About this time there spread a report through Normandy, that several archbishops of the empire, and some even of the secular princes, were desirous, for the salvation of their souls, to go in pilgrimage to Jerusalem, there to pay their devotions at the Holy Sepulchre. Upon this, several of us, who were of the household of our lord, the earl, both gentlemen and clerks, of whom I was the principal person, having received permission from the earl, addressed ourselves for the voyage; and, being together thirty horsemen or more, in company, we went into Germany, and joined ourselves to the Archbishop of Mentz. The whole being assembled, the company of this archbishop amounted to seven thousand persons, all properly provided for the expedition; and we travelled prosperously through many provinces, arriving at length at the city of Constantinople. We there did reverence to the Emperor Alexius, visited the church, of Sancta Sophia, and devoutly kissed many sacred relics.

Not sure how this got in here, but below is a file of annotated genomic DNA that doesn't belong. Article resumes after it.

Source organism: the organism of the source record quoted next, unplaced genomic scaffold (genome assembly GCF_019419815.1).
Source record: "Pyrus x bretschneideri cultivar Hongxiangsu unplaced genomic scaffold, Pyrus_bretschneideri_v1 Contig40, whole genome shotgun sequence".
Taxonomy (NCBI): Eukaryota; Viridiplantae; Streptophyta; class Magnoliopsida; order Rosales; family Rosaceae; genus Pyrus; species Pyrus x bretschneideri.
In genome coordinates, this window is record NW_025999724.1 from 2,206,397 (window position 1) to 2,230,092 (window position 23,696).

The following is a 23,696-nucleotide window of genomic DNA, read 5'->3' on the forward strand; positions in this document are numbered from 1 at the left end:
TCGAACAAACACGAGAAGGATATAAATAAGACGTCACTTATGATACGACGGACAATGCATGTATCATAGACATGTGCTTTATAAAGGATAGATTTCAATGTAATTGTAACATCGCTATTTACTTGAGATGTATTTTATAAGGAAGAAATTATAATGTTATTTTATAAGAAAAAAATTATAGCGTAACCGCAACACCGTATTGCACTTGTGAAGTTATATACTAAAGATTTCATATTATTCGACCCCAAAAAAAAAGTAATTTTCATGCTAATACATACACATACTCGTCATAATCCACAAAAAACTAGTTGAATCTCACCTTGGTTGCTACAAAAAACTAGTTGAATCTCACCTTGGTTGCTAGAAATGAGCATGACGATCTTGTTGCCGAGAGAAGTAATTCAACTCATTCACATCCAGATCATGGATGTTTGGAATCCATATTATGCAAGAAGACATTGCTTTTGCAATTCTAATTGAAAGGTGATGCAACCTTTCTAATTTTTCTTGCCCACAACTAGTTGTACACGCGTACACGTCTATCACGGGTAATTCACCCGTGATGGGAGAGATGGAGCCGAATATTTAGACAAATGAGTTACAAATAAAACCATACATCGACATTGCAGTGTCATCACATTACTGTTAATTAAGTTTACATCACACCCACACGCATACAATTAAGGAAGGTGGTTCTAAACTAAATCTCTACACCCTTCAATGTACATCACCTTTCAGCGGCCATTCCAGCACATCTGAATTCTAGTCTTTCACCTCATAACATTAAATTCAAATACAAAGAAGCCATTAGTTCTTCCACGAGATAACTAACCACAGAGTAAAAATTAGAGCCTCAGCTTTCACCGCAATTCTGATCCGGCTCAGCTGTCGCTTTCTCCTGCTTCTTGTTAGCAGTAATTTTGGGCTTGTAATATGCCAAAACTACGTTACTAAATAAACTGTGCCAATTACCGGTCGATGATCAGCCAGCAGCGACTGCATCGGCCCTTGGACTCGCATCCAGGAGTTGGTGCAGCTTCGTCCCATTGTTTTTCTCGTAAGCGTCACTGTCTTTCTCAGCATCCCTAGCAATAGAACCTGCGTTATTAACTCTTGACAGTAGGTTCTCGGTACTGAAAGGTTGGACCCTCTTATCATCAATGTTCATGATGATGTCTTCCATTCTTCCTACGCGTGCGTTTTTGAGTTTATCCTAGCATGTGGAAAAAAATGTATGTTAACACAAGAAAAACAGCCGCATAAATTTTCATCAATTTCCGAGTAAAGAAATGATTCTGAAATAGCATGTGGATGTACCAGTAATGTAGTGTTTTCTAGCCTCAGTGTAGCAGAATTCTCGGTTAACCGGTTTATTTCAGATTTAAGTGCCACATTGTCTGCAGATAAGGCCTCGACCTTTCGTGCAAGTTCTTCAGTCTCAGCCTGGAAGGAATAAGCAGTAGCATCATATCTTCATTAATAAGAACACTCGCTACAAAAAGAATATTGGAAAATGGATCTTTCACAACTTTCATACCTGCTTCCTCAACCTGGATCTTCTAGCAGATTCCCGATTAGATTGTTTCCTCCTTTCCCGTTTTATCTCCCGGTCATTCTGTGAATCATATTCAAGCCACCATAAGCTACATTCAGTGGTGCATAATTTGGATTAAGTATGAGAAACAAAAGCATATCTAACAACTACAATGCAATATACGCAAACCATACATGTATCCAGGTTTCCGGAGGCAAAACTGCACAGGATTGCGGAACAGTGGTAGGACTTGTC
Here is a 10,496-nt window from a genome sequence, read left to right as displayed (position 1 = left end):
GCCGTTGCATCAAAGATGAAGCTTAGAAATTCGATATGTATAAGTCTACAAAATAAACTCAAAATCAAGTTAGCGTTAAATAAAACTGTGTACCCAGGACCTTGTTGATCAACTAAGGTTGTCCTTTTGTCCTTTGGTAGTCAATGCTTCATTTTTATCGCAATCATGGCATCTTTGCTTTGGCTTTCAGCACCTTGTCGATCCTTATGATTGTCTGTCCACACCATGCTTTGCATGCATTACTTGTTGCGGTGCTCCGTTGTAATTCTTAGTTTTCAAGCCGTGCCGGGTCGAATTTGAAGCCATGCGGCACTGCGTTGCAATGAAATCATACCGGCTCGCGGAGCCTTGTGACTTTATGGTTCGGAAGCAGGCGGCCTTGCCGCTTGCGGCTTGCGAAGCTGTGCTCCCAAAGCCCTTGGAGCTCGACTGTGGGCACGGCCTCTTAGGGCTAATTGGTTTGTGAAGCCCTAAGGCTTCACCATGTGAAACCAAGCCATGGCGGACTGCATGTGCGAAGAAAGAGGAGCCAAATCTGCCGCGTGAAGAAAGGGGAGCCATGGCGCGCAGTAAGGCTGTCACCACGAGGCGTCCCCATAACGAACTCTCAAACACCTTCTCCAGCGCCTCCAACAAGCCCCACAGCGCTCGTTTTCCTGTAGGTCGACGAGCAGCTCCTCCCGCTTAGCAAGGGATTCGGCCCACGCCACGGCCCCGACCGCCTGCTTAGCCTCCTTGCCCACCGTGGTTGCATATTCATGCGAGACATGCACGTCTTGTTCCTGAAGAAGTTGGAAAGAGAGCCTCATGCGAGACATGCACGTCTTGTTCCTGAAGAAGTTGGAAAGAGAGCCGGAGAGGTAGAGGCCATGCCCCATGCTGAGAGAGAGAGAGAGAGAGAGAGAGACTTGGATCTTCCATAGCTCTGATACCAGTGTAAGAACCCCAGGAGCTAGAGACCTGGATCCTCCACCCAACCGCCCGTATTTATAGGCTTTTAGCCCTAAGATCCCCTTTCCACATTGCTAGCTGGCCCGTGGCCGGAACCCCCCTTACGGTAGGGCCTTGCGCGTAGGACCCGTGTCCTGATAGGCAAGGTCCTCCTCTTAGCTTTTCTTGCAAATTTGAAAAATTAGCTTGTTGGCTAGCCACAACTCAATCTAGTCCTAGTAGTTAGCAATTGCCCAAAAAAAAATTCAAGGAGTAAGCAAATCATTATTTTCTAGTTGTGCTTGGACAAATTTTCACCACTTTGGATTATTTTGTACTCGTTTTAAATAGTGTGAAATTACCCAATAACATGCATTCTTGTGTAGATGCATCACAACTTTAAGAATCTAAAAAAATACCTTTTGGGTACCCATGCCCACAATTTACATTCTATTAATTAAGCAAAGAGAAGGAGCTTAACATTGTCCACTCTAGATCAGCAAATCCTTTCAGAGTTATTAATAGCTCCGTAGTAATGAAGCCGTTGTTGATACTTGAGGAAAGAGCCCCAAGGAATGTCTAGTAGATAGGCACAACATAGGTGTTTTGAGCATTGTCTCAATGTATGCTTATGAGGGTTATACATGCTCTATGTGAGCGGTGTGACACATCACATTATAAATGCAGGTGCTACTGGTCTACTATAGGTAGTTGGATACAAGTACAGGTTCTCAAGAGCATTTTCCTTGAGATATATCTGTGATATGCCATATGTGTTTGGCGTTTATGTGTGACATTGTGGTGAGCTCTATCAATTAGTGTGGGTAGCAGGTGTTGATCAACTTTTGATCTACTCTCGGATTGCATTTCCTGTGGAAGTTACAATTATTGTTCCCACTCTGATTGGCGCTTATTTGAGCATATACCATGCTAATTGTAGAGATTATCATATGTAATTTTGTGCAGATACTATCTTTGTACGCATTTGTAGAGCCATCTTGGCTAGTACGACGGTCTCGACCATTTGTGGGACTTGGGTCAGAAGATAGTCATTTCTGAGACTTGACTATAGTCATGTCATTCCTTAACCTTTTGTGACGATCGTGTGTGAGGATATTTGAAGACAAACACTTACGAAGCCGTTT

Departing from Constantinople, we travelled through Lycia, where we fell into the hands of Arabian thieves; and after we had been robbed of infinite sums of money, and had lost many of our people, we escaped with extreme peril of our lives, and at length entered joyfully into the most anxiously wished-for city of Jerusalem. We were there received by the most reverend, aged, and holy patriarch Sophronius, with a great melody of cymbals by torch-light, and were conveyed in solemn procession, by a great company of Syrians and Latins, to the church of the Most Holy Sepulchre of our blessed Saviour. Here, how many prayers we uttered, what abundance of tears we shed, what deep sighs we breathed forth, is only known to our Lord Jesus Christ. From the most glorious sepulchre of Christ, we were conducted to visit the other sacred monuments of the holy city; and saw, with weeping eyes, a great number of holy churches and oratories, which Achius the Soldan of Egypt had lately destroyed. And, having deeply bewailed all the ruins of that most holy city, both within and without its walls, and having bestowed money for the re-edifying of some of these, we expressed the most ardent desire to go forth into the country, that we might wash ourselves in the sacred river Jordan, and that we might visit and kiss all the holy footsteps of the blessed Redeemer. But the Arabian robbers, who lurked in every part of the country, would not suffer us to travel far from the city, on account of their numbers and savage manners.